As stated in wikipedia, “it is a movement that envisions ‘a world in which as many poor and near-poor households as possible have permanent access to an appropriate range of high quality financial services, including not just credit but also savings, insurance, and fund transfers.’ Those who promote microfinance generally believe that such access will help poor people out of poverty.”
I came across a website that is bringing poeple in to partner in this effort in a pretty awesome way.
OptINnow.org invests in the business efforts of impoverished clients who would not qualify for financial assistance from other financial institutions by providing them with a loan. The public is invited to donate towards the loan for a specific entrepreneur in Kenya, Ghana, Mexico or the Phillipines. The website lists the client by name and their business. When the loan is paid back, the money is reinvested in another entrepreneur.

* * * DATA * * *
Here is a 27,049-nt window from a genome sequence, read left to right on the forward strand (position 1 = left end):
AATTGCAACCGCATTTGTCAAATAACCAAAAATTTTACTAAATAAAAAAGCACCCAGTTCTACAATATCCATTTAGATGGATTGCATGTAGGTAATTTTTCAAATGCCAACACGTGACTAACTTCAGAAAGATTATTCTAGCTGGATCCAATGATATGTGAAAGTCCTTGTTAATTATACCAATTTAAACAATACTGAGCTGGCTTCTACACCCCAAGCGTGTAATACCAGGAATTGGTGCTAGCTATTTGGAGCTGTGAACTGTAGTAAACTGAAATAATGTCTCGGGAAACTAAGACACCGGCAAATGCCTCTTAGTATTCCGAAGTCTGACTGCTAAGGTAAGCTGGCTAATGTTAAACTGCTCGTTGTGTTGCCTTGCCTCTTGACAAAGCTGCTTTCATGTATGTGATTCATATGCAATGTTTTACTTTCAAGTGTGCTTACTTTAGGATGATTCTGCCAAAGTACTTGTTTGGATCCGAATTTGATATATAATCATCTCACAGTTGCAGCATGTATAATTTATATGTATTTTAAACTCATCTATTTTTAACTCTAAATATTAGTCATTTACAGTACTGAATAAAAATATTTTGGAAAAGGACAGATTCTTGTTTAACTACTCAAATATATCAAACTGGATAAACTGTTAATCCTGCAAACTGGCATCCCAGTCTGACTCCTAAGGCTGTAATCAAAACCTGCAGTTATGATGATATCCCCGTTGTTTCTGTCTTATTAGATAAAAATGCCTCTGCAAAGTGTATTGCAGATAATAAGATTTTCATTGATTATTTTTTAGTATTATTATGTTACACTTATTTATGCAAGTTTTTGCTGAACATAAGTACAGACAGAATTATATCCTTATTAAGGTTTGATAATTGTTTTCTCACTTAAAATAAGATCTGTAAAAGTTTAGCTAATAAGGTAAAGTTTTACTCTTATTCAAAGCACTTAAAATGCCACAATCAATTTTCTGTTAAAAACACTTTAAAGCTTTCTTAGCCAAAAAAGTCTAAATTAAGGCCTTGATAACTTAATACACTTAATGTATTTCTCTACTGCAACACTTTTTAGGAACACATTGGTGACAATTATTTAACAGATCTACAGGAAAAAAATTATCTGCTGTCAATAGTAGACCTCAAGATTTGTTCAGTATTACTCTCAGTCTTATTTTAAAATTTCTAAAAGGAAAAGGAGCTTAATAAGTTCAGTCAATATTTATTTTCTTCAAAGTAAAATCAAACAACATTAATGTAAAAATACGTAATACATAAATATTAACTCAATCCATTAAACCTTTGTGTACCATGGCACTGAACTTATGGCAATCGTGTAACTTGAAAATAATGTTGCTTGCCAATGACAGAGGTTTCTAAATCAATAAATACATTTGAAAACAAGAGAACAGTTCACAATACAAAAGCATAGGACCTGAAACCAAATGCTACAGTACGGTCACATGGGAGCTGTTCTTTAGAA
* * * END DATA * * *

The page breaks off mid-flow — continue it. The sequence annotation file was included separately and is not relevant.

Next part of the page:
Here is the fun part: The group provides a creative gift option. They offer gift cards. Recipients of the gift cards can designate the funds on the card to a specific client. Say I am given a $50 gift card. I go online, and read about the clients and decide to donate that $50 to help Ama Serwaa in Ghana who wants to scale up her existing restaurant and wants to use the proceeds to support her sister’s children in school.
What is powerful about microfinancing is that it empowers those in poverty to support themselves and others. It recognizes that they can work and contribute to their community and simply need the resources to get going. It gives dignity and humanity and encourages individuals to use their skills and gifts. It creates something sustainable and ongoing to stimulate the local community and it’s economy.
Providing food aid staves off hunger as long as it is available, but does not meet the need of a father who feels that part of his identity is to be the provider for his family or of the person who wants to do more than just survive.
For so long, we on the outside have seen the poverty and gave the immediate needs: food, medicine, water, etc., but have made people dependent on that aid. Someone mentioned to me recently that donations of food aid from foreign countries have deepened the problem in some situations by taking away demand from local food producers.
Enough of my soapbox…go visit the site! =)